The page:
Play, the universal language

On High Schools

October 11, 2005|By MILTON KENT

Tim Lauer occasionally has a problem getting his message across to his Woodlawn soccer team, which makes him normal among high school coaches.

Considering that Lauer has a relative United Nations on his hands, with players from 12 countries on his roster, his infrequent inability to reach his charges is to be expected.

He has found, though, that sometimes the most effective way to communicate isn't verbally, but in the play itself.

"It was tough as first, but as you play as a team in any sport - regardless where you're from or what language you speak - as you become a part of a team, you know your expectations, you know each other's roles, you know where they are out on the field and what you expect of them and the communication almost comes in the play," Lauer said. "Even though you have to verbally communicate, it's almost like the play itself is a communication in its own way."

Whatever Lauer is doing must be working, because the Warriors, who are scheduled to host New Town this afternoon, are off to a 6-1 start, with more wins this year than in the past three seasons combined.

With 10 players returning from last year's 2-9 squad, the players are clearly improved, and a good share of their advancement has to be laid at the feet of their 28-year-old coach, in his first season at Woodlawn.

"We knew the things, but we didn't know how to apply it in the games," said sophomore Kwame Williams. "He [Lauer] taught us, and when we saw how it's really supposed to be used in the games, it picked up from there."

Lauer, a Rock Island, Ill., native who coached two different Arizona high school teams to the state finals in six years out West, found a different situation when he came to Woodlawn in the middle of last year.

The Warriors were found to be of willing spirits, assuming that they showed up for games. Last year, in a game against perennial power Dulaney, only eight Woodlawn players were available, a formula that spelled disaster.

"We definitely set in that a part of being a team is being there for each other for practice and games, so kids are showing up on a regular basis without making excuses," Lauer said. "And I think they understand the expectations that I have for them. You know you need to show up."

Showing up was just half the battle for Lauer. The next step was to get the players to learn the game at a fundamental level, beyond what Williams said they had been doing the year before, which was "kick the ball, run after it kind of soccer."

Of course, having a roster in which only three of your 20 players are from the United States should be a plus in teaching the game, or so it would seem. That's not necessarily true, Lauer found. His kids knew the game from playing in pickup matches, but they didn't know the game, as any basketball or baseball coach will tell you from having to retrain young players who play on the schoolyard or in sandlots.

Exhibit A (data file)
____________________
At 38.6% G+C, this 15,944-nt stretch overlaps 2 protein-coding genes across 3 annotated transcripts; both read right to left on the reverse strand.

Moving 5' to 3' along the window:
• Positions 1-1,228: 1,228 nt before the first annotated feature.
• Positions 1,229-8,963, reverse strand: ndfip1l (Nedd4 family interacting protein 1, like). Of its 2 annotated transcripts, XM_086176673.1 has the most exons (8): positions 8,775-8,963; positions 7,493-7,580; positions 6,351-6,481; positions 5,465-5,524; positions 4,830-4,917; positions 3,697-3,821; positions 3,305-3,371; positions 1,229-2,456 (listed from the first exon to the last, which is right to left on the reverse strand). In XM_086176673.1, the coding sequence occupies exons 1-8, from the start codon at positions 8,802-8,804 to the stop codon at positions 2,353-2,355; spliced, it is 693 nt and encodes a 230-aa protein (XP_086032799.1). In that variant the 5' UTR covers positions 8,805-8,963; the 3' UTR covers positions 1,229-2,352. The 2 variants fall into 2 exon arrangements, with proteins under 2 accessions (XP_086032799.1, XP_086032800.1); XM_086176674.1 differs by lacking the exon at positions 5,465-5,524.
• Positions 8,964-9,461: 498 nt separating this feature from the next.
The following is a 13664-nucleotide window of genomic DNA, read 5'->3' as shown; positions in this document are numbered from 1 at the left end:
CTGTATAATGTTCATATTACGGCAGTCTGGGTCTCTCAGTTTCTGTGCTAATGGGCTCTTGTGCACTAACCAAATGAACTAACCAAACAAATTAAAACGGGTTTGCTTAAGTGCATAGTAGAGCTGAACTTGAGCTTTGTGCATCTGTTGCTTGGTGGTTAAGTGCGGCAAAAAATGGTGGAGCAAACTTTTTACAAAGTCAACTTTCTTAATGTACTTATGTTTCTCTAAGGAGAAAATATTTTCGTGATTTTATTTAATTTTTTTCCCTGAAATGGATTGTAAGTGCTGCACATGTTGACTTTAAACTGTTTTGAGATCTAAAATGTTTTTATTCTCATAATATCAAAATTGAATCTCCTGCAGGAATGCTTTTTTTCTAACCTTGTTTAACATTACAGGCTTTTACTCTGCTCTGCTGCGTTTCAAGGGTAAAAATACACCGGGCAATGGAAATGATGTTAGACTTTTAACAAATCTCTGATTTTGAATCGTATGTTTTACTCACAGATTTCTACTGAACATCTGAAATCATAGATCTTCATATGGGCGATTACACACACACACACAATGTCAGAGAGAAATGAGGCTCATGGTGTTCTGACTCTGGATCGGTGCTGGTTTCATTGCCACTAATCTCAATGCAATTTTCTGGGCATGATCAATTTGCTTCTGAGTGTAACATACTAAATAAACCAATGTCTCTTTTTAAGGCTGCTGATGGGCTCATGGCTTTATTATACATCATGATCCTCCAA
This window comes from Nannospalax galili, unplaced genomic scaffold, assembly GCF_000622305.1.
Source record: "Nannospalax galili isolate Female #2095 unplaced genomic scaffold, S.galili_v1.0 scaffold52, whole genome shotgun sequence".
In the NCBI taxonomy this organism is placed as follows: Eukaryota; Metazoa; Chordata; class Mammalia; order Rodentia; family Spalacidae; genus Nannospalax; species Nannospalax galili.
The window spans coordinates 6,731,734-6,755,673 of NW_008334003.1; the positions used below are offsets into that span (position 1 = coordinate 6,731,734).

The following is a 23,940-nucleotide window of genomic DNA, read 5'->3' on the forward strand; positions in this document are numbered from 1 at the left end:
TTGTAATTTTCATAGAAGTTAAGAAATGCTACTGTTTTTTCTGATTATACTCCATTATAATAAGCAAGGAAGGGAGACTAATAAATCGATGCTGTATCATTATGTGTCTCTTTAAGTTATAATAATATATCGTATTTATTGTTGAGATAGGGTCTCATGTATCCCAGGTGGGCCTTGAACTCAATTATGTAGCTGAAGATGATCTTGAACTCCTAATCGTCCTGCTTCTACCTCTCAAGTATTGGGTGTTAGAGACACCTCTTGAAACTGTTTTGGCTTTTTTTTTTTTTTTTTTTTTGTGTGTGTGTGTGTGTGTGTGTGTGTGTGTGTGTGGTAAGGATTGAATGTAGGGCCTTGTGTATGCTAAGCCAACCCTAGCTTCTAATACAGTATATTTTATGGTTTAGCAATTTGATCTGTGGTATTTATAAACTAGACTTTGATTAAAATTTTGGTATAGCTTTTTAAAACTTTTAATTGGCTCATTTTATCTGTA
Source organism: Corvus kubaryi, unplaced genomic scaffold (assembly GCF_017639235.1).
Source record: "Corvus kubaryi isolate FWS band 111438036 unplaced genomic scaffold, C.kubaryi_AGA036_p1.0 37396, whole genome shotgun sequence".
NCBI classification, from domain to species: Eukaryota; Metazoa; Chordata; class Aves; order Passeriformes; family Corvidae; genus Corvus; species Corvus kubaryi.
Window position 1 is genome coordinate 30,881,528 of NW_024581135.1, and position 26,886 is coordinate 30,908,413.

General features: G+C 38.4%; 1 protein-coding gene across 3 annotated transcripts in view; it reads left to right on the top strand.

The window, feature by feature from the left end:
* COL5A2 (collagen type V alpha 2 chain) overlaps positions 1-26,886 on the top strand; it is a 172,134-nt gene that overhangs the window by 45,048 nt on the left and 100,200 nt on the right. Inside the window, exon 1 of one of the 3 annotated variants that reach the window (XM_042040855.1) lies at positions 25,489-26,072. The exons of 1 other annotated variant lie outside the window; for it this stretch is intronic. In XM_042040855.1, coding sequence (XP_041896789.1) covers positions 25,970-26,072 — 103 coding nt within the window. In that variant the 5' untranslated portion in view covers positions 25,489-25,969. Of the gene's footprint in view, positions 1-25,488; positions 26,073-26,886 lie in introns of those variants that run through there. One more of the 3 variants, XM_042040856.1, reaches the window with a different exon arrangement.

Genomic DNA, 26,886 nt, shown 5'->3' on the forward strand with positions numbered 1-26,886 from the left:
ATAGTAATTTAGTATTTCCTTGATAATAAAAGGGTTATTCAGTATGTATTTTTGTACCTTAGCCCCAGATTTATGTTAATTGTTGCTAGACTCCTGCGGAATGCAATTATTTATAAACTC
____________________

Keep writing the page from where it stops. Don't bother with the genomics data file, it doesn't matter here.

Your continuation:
"It [their playing experience] was like playing stickball or touch football," Lauer said. "It's like, `We're going to choose teams and go. You run this route, and you have your hand out.' It was raw. They're taking it as, `Yeah, I remember when we used to do this and this and this.' Some aspect of it is good, but some aspect of it actually hurts.

"I expected like these guys are really going to click in, but it really was kind of tough, because a lot of them, even though a lot of them had a similar background in soccer to jell them together, their experiences were somewhat different. Because of that, the transition to become a team was a little bit tough in the beginning."

And, then, of course, there was the communications barrier. Lauer has players from Afghanistan, Barbados, the Congo, the Dominican Republic, Ethiopia, Ghana, Jamaica, Jordan, Liberia, Nigeria and Palestine. Though there's no truth to rumors that the Warriors' budget for interpreters exceeds their clothing allotment, getting a point across can take some work.

"There was a point in time when I thought there was [a communication problem], and I had to literally stop and say, `Here's the deal,' " Lauer said. "Some of them have learned English since they were young, and that's no problem.

"But some of them are still kind of learning it, and I had to stop at one point and say, `We need to realize that if you don't understand it, you can't just shake your head yes. If you don't understand, you have to ask questions.'

"Because they would [nod their heads]. `Does everyone understand?' `Yes, yes, yes,' and then the kid would get up and start running and it was like, `What did I just say?' I've got guys like now say, `You're going to have to tell me again what this drill is,' or, `You're going to have to explain to me what I have to do now.' "

Even with the success Woodlawn is having, there is still work to be done. Unlike other areas, where youth soccer feeds into the area high school, few Woodlawn players are on club teams in the offseason. And, come state playoff time, the Warriors will have to get through Dulaney and Kenwood, then likely deal with Montgomery County schools to have a chance at a 4A title.

"Hopefully, the shock isn't so great for them that it completely knocks them off their heels," Lauer said. "We'll have to see what happens. But as far as what's going on right now, I'm extremely happy. We're having a good time doing it. A lot of kids are learning, which, as a coach, that's ultimately one of my goals. If I can step back and say, `Did this guy learn? Did this guy or this guy [learn]?' I feel like at this point, I can say that. In that, it's a success."

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